For example, many users rely on a strategy called a "fence" to reduce the net cost of the premium on the hedge and enhance the hedging results. In this strategy, the hedger sells out-of-the-money call options and applies the premium received from selling call options to help offset the premium paid for the put options.

Another popular option strategy is "rolling" puts to higher strike prices as the market rises, selling back previously-purchased lower-strike puts and buying new higher-priced puts. When prices eventually turn lower - as they will if the markets behave like they have in previous short-crop years - the hedger will have established a selling price near the market peak.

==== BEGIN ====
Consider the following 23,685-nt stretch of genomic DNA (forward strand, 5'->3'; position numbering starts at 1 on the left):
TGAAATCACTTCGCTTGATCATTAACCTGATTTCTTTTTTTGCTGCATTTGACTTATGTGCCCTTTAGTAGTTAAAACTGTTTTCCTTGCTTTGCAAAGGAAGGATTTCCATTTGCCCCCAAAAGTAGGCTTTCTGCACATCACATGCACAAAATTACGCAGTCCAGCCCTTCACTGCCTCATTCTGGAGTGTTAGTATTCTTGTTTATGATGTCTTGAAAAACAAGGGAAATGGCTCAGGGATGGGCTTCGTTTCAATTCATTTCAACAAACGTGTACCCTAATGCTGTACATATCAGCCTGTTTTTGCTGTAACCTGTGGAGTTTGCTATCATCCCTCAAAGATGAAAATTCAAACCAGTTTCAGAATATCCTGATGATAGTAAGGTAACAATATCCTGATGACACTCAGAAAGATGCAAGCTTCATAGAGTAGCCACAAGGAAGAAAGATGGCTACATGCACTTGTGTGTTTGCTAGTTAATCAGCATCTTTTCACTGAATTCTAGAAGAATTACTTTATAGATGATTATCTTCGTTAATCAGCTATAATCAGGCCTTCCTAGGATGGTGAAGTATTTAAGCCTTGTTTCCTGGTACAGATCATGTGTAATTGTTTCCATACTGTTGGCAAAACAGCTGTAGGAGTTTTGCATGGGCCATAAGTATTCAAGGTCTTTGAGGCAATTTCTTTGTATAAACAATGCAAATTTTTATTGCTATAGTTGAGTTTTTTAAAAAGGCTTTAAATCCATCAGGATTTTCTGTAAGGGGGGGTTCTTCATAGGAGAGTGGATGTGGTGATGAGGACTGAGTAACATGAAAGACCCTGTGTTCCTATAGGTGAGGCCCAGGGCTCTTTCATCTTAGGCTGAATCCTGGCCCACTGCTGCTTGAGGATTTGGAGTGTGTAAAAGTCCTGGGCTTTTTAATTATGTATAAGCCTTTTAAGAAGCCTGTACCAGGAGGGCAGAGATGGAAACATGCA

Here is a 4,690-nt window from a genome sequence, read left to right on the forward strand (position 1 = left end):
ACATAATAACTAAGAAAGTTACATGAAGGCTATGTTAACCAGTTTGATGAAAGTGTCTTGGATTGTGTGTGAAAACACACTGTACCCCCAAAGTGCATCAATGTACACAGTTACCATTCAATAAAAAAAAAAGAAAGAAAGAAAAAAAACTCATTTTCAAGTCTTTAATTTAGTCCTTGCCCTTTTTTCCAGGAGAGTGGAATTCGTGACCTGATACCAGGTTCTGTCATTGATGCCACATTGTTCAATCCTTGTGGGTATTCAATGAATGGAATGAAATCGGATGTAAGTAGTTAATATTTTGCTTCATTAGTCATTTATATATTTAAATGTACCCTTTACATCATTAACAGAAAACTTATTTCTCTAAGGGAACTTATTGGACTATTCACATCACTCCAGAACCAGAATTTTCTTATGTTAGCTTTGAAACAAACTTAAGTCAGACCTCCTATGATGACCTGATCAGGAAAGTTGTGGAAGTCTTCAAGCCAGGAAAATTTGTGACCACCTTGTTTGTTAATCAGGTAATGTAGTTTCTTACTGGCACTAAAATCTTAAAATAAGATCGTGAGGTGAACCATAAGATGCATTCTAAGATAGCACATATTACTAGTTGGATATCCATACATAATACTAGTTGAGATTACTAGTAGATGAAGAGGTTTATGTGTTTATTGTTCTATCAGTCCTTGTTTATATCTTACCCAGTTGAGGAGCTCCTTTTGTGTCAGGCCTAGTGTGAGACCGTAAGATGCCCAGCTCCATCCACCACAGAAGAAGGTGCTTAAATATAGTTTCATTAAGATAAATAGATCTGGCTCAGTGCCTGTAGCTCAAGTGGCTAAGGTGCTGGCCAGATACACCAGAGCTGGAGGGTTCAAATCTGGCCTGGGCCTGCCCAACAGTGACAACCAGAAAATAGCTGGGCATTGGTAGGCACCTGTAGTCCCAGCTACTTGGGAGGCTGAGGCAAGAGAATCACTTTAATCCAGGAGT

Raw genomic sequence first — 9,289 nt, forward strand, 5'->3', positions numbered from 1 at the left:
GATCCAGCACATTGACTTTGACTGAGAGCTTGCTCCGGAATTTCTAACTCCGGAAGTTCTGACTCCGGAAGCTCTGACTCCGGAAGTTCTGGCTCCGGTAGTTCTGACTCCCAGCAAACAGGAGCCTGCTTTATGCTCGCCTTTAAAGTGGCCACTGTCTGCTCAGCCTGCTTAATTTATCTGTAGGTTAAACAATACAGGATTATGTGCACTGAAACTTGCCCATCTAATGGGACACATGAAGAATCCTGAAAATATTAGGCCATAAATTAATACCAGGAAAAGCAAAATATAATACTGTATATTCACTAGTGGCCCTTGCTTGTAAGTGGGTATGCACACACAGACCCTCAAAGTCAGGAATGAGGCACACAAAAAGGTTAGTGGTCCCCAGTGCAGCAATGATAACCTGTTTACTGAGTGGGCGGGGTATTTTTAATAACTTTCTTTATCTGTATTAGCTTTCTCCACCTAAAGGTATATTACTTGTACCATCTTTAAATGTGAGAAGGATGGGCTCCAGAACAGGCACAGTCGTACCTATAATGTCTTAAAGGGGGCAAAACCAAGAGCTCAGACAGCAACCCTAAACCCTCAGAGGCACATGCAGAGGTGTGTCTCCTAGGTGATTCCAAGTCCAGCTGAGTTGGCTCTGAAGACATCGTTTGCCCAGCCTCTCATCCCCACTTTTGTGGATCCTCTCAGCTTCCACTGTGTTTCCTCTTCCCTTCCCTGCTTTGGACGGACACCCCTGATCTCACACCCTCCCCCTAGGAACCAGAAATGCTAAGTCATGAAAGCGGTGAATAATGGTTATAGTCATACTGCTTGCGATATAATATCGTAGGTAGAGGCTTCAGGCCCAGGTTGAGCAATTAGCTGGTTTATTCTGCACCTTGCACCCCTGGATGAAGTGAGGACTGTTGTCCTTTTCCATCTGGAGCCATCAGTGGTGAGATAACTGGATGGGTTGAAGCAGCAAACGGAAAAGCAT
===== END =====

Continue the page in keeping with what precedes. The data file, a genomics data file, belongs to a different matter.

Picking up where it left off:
While all these approaches involve some degree of risk, hedgers should consider options as one of the ways they can take advantage of the high prices currently being offered for harvest-time futures contracts. The services of a trusted broker or other financial advisor can be extremely useful in tailoring a plan that fits the risk profile and financial needs of each individual hedger.


Issued by
Paul E. Peterson
The Clearing Corporation Charitable Foundation Clinical Professor of Derivatives Trading
and
Gary Schnitkey
Department of Agricultural and Consumer Economics
University of Illinois



Posted by Paul E. Peterson and Gary Schnitkey  Permalink